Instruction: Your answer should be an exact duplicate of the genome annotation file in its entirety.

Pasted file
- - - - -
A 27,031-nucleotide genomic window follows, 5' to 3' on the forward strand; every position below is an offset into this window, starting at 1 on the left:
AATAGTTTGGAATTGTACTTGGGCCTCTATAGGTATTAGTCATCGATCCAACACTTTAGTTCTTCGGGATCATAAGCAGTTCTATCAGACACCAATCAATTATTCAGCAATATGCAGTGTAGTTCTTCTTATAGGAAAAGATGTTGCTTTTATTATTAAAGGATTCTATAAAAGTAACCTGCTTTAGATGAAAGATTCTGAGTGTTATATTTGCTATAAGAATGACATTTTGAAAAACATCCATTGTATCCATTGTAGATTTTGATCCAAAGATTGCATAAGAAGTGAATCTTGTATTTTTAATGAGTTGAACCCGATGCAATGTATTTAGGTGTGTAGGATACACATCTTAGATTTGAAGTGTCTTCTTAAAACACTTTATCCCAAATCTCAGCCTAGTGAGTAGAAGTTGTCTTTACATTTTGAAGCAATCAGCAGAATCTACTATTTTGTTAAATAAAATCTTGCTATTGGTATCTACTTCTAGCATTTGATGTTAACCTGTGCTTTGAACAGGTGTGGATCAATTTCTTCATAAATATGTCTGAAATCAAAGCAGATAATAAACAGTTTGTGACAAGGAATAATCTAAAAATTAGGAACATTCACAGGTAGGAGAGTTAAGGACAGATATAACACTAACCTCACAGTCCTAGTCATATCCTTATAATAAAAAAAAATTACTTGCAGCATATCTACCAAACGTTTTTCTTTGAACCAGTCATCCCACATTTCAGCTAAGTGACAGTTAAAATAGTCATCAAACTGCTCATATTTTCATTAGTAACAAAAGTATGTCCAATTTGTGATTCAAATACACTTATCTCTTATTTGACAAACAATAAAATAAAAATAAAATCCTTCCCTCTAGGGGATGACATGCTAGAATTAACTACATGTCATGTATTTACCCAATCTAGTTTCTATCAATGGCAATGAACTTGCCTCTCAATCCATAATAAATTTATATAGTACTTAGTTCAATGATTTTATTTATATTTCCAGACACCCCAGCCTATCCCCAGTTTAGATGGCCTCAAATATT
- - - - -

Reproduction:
A 27,031-nucleotide genomic window follows, 5' to 3' on the forward strand; every position below is an offset into this window, starting at 1 on the left:
AATAGTTTGGAATTGTACTTGGGCCTCTATAGGTATTAGTCATCGATCCAACACTTTAGTTCTTCGGGATCATAAGCAGTTCTATCAGACACCAATCAATTATTCAGCAATATGCAGTGTAGTTCTTCTTATAGGAAAAGATGTTGCTTTTATTATTAAAGGATTCTATAAAAGTAACCTGCTTTAGATGAAAGATTCTGAGTGTTATATTTGCTATAAGAATGACATTTTGAAAAACATCCATTGTATCCATTGTAGATTTTGATCCAAAGATTGCATAAGAAGTGAATCTTGTATTTTTAATGAGTTGAACCCGATGCAATGTATTTAGGTGTGTAGGATACACATCTTAGATTTGAAGTGTCTTCTTAAAACACTTTATCCCAAATCTCAGCCTAGTGAGTAGAAGTTGTCTTTACATTTTGAAGCAATCAGCAGAATCTACTATTTTGTTAAATAAAATCTTGCTATTGGTATCTACTTCTAGCATTTGATGTTAACCTGTGCTTTGAACAGGTGTGGATCAATTTCTTCATAAATATGTCTGAAATCAAAGCAGATAATAAACAGTTTGTGACAAGGAATAATCTAAAAATTAGGAACATTCACAGGTAGGAGAGTTAAGGACAGATATAACACTAACCTCACAGTCCTAGTCATATCCTTATAATAAAAAAAAATTACTTGCAGCATATCTACCAAACGTTTTTCTTTGAACCAGTCATCCCACATTTCAGCTAAGTGACAGTTAAAATAGTCATCAAACTGCTCATATTTTCATTAGTAACAAAAGTATGTCCAATTTGTGATTCAAATACACTTATCTCTTATTTGACAAACAATAAAATAAAAATAAAATCCTTCCCTCTAGGGGATGACATGCTAGAATTAACTACATGTCATGTATTTACCCAATCTAGTTTCTATCAATGGCAATGAACTTGCCTCTCAATCCATAATAAATTTATATAGTACTTAGTTCAATGATTTTATTTATATTTCCAGACACCCCAGCCTATCCCCAGTTTAGATGGCCTCAAATATT